While there are always interesting things happening around fintech there is not often news which moves the needle for the entire industry. Because of the regulatory environment in the U.S. the digital banking startups have partnered with banks in order to offer banking services. While the digital bank may offer some compelling features and a user friendly interface, it is more of a skin on top of the actual bank which holds the funds and operates the core banking platform. At the end of the day it is the bank calling the shots, which is potentially frustrating for a nimble startup. Many fintech companies were holding out hope for the OCC Fintech Charter, but this potential opportunity was shut down by a federal judge in 2019. One of the options that remain is a national bank charter, though it comes with its own set of challenges.
In July 2017 it was reported that Varo was pursuing a National Charter. Varo first started operating their digital bank offering through a partnership with Bancorp Bank but their goal was always to be able to act as a standalone national bank. In fact CEO and Co-Founder of Varo Colin Walsh shared in our 2018 podcast episode that they started conversations all the way back in 2016 which demonstrates his clear vision for the future:
…Actually in the 4th quarter of 2016 that we started the conversation with the OCC and we said to them that we’re not interested in the ILC charter or state charter. We’re not really interested in the fintech charter because we’re collecting deposits, facilitating payments and making loans and that’s what national banks do and so we were very clear that we really wanted a full national bank charter.
Varo was given preliminary approval for their national bank charter by the OCC in September 2018, but subsequently withdrew their application with the FDIC to make revisions. Their latest application was refiled last summer and yesterday we learned that the FDIC has officially approved their application for deposit insurance, a first for a digital bank in this country. The company will still need to get final approval from the OCC through a pre-opening examination and the Federal Reserve for their bank holding application.
What makes a national charter so special is that Varo will be able to make loans in all 50 states without having to worry about state by state licensing which can be an arduous process. They will also be able to act as a standalone bank, not tied to their partnership with Bancorp bank. This includes checking and savings accounts along with other loan products.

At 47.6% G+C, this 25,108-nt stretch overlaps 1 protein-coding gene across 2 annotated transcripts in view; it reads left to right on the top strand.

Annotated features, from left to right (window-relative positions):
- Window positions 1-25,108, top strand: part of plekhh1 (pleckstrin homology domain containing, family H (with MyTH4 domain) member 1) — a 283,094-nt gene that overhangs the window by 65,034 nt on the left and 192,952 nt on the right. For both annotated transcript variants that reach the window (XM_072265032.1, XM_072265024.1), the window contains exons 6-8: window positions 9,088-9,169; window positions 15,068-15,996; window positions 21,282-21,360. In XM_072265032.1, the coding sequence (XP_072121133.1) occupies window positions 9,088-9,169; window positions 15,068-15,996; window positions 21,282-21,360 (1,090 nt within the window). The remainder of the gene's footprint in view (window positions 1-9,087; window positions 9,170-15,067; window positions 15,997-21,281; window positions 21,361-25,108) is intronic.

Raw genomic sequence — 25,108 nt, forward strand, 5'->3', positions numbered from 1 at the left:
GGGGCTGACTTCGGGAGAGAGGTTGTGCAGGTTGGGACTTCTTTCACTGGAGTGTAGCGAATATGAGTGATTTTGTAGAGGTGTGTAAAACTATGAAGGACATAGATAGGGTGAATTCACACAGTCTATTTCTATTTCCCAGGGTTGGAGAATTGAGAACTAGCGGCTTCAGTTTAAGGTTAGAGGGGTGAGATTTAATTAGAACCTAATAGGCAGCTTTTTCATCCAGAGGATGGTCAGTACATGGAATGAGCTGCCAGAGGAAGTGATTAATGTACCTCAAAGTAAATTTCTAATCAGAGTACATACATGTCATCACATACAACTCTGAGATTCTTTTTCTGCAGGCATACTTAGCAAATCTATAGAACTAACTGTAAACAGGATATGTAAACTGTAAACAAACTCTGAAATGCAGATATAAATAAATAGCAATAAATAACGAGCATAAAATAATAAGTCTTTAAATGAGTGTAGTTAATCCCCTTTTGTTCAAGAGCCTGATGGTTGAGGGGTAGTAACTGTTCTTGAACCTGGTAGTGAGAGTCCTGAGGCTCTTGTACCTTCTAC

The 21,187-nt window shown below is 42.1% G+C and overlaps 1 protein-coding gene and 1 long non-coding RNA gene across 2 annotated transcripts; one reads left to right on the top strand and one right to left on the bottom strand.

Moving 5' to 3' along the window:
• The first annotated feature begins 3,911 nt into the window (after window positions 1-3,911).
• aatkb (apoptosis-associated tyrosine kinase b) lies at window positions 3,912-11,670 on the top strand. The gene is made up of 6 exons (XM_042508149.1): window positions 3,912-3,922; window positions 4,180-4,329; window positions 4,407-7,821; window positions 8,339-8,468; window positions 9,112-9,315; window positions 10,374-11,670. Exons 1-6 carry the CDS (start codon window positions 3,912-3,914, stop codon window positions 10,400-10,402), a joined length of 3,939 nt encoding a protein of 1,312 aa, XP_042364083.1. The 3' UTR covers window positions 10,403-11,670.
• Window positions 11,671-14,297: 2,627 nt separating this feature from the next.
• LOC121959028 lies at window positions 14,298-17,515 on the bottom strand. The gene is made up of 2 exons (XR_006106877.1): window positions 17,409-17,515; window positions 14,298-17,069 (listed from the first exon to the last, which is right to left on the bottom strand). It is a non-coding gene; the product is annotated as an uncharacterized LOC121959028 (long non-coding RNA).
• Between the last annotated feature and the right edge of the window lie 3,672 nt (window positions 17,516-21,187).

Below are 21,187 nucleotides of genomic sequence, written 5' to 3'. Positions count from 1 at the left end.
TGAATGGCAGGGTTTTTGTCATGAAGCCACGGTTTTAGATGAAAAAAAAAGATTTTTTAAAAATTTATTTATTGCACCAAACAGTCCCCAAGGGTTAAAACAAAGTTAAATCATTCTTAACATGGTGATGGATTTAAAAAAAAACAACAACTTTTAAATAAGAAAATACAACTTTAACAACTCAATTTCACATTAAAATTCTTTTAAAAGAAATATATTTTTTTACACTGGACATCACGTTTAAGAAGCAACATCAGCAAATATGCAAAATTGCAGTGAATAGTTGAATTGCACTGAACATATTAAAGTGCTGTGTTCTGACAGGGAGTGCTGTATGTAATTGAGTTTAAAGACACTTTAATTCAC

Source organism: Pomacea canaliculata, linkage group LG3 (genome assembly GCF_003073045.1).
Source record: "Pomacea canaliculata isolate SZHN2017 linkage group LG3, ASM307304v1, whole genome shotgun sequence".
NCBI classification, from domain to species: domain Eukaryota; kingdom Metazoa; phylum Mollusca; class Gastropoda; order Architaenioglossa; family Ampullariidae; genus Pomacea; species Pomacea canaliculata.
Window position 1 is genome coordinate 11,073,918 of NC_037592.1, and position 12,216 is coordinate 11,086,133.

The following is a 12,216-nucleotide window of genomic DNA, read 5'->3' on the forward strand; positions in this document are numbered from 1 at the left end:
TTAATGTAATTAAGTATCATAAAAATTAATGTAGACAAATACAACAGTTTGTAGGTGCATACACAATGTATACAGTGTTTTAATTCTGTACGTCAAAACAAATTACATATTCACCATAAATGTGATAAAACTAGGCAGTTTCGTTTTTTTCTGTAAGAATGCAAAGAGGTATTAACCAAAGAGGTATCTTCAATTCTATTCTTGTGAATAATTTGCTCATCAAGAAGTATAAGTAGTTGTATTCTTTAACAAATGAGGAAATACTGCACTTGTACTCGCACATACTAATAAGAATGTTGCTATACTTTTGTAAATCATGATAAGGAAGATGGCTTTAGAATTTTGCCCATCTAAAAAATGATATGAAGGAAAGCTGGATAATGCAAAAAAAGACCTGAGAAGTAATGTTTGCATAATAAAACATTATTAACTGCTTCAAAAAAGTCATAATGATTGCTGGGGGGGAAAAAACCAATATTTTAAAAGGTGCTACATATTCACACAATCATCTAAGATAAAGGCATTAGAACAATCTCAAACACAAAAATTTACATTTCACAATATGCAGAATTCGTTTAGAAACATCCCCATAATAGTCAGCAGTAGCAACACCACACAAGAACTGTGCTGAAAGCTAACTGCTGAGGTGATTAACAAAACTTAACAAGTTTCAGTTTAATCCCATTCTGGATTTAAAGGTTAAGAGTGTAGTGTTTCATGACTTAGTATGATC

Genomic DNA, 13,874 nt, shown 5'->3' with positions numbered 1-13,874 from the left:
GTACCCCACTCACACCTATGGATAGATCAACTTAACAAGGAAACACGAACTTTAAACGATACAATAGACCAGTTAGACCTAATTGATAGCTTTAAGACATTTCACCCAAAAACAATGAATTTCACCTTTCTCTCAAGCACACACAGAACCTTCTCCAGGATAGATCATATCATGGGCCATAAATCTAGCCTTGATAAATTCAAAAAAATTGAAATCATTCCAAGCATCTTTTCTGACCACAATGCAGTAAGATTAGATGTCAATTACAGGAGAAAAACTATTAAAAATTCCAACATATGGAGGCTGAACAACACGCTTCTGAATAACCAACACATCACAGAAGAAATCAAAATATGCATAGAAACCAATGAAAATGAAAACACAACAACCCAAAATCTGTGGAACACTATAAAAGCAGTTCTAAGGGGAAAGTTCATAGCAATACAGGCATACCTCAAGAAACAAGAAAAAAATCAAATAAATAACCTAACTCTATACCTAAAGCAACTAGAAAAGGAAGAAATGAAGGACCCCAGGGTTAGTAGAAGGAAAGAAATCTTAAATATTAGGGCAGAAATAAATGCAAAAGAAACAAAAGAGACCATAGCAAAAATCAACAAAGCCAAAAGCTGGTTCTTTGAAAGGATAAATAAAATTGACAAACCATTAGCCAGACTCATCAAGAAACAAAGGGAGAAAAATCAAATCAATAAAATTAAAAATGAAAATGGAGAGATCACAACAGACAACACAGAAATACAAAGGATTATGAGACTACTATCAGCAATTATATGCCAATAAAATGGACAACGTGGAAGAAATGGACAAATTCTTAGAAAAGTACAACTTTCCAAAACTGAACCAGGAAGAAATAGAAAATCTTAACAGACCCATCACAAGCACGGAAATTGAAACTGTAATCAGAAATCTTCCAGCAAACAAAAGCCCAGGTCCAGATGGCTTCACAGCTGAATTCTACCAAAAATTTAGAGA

However, their longtime desire to achieve a national bank charter came with significant cost. In an American Banker article Colin Walsh revealed that the process cost them an estimated $100 million. In addition they must capitalize the bank as Walsh shares:
The agency, as part of its Feb. 7 approval, is requiring Varo to provide about $104.4 million in capital to the bank.
The process was rigorous with the FDIC requiring detailed information on everything from their executive hires to their core banking platform to stress testing scenarios. From there, examiners visited Varo’s offices and obviously this has all been going on over the last several years.
This news sets Varo apart from any fintech operating in the United States. Not only was this a big risk for the Varo team but also for their backers such as Warburg Pincus, The Rise Fund and TPG who were willing to provide the capital for Varo to see the process through. When you’re breaking new ground in an area like this there are certainly no guarantees. It is hard to fathom the amount of time that went into this process and to contrast it with other regulatory schemes such as the UK where dozens of digital banks operate. Walsh noted that Varo opened 150,000 accounts in January but stopped short of disclosing their entire customer base. Varo has always been one to keep an eye on in the digital banking space but now they are the company that I’m sure many peers will be looking up to. Congratulations to the entire Varo team.